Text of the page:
The Amalgamated Association of
Operative. Cotton Spinners of England
in its annual report shows that enor
mous strides have been made during
the past year. The tola! income from
all sources was 98,027, an increase of
6,777 on the year. The expendtiure
amounted to 43,033, leaving a bal
ance to go forward of 54,993, bring
ing the value of the association up to
489,179 a grand fighting fund. This
represents 23 7s. 5d. per head of
20,928 members returned. An increase
of 1,477 is noted in the membership,
which is directly due to the large
number of new mills which have been
put up, to the excellent organizing and
to the benefits secured to employes by
way of advances.
An effort to give greater soldiarity
to the women's trade union movement
throughout the country will be made
simultaneously in New York, Boston
and Chicago on July 14, according to
an announcement made by Mrs. Ray
mond Robins, president of the Na
tional Women's Trade Union League.
Women unionists and those interested
in the movement throughout the coun
try will gather then and discuss ways
and means of accomplishing -that aim.
The program for the Chicago conven
tion has not been completed,' but it is
expected that some general scheme
will be presented. As there are only
three state organizations of women's
unions ' now in existence those in
New York, Massachusetts and Illinois
it is said to be likely that a strong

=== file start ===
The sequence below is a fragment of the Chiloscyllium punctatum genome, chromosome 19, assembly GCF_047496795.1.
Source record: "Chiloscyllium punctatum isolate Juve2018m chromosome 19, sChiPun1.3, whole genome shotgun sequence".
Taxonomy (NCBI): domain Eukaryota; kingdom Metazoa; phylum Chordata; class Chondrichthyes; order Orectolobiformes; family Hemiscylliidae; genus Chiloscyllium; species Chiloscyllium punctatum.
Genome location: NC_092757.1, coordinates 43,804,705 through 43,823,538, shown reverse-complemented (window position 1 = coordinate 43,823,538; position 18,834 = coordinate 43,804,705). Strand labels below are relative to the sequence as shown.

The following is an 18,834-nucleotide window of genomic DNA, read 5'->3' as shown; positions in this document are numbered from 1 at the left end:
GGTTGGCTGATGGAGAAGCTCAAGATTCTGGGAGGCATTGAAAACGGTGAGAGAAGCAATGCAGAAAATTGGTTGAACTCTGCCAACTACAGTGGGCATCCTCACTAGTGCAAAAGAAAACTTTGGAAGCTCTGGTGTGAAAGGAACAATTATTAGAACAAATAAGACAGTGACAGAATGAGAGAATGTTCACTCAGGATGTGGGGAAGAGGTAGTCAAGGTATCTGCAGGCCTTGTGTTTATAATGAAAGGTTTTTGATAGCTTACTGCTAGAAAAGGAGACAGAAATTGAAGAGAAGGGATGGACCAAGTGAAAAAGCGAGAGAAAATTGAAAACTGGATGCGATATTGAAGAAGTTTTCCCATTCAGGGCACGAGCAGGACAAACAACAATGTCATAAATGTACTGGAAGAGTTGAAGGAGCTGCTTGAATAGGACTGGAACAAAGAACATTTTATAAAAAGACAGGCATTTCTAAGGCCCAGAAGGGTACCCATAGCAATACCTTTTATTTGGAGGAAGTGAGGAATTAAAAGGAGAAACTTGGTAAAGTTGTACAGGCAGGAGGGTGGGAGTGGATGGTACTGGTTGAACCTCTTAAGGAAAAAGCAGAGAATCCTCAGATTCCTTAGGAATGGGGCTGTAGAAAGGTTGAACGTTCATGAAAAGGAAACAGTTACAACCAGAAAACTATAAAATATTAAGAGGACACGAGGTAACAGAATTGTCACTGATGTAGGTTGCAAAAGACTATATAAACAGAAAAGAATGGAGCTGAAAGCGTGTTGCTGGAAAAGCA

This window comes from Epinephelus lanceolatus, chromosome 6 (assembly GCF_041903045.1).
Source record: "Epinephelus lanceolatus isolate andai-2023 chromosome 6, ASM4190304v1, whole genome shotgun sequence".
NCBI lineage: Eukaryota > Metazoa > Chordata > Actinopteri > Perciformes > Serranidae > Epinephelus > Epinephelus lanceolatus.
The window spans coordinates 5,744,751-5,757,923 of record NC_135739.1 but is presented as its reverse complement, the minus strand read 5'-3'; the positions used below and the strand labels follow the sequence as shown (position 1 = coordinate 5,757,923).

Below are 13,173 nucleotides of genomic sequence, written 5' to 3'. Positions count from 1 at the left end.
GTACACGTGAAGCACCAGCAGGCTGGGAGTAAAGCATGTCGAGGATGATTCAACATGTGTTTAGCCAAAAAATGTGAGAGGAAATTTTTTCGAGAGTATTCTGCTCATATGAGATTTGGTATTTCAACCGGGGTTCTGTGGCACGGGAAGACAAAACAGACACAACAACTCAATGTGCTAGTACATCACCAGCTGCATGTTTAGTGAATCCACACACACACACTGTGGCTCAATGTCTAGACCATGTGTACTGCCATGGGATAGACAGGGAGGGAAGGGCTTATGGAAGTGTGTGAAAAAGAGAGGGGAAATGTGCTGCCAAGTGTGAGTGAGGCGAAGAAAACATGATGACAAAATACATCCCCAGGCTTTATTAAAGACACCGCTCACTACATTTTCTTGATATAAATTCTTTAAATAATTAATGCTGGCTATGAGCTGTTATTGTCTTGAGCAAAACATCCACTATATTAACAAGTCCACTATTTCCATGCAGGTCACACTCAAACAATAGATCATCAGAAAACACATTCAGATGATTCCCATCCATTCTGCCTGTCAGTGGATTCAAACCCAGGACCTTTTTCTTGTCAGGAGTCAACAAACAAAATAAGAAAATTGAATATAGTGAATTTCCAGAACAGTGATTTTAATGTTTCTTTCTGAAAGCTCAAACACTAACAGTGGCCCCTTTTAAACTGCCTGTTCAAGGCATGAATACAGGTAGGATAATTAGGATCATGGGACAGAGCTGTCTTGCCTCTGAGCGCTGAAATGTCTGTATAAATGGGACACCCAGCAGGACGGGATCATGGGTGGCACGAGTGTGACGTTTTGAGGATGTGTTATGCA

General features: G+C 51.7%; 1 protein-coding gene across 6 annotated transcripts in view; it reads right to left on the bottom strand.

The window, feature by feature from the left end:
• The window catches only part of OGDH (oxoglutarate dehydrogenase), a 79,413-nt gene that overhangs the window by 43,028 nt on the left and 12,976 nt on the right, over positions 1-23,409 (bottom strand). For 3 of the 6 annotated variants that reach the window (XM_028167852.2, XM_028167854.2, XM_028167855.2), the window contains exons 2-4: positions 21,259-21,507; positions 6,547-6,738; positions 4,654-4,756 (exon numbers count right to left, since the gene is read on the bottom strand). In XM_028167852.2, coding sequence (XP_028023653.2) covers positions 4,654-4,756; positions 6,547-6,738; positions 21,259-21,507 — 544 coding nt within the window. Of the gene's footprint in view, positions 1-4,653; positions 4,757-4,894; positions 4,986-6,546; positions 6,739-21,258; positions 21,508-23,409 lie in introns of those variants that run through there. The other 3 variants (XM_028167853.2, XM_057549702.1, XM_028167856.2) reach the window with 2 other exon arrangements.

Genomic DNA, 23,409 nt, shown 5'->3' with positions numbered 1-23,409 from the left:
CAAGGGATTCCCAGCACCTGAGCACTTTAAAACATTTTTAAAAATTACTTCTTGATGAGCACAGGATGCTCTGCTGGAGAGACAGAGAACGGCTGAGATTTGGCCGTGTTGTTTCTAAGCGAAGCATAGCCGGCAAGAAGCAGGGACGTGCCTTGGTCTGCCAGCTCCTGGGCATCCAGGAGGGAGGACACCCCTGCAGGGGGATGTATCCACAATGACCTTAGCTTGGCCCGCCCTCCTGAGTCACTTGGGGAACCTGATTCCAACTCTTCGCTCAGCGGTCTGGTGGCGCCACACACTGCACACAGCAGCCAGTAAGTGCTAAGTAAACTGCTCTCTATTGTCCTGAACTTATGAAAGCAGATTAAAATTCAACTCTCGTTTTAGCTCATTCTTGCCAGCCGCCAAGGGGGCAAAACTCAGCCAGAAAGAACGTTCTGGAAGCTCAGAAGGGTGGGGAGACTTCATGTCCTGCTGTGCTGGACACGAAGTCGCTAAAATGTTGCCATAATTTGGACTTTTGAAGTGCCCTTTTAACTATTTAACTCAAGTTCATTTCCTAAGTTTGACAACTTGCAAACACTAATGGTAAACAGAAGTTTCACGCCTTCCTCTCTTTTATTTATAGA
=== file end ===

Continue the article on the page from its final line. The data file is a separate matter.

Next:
impetus will be given to their forma
tion in other states..
President Falleries, of France, has
postponed his trip to Norway, Swe
den and Denmark until 1908.
A few wise guys sneer at the officers
of labor unions. Men who make an
honest effort to benefit their fellow
men are ridiculed by a class who
would starve to death if their parents
had not left them enough to live on.
Officers of labor unions will keep on
doing good for mankind. They do not
expect anything but abuse from the
class which does not know what labor
is. Washington Trades Unionist.
1 CCORDING to our mode of reasoning the
j I man who does manual labor, skilled or not,
I requires a shirt at least as roomy in pro
portion as the banker or professional man who
does none.
U Yet is it not true in general, that proportions of
shirts vary according to price? Low priced shirls
are generally narrow, skimpy shirts irrespective
of the figures they are to clothe.
tT RED SEAL and UNICORN shirts regardless of
price are designed and cut with the single idea of
furnishing comfort and service to the prospective
ff This compels uniform fulness irrespective
of price. ,
U Union Label.
Elsewhere In this Issue you will find the names of fhe enterprising dealers in your city who
carry the Rett Smal and Unicorn products. If you cannot find what you want, write us
Attractive illustrated booklets witn suggestions, lor tne asKing.
For On-Duty Service
For Dress and Outing tslt ntTiutm
Manufactured by R. L. McDonald (1 Co.
four Union SHirt Factories. St. Joseph, Missouri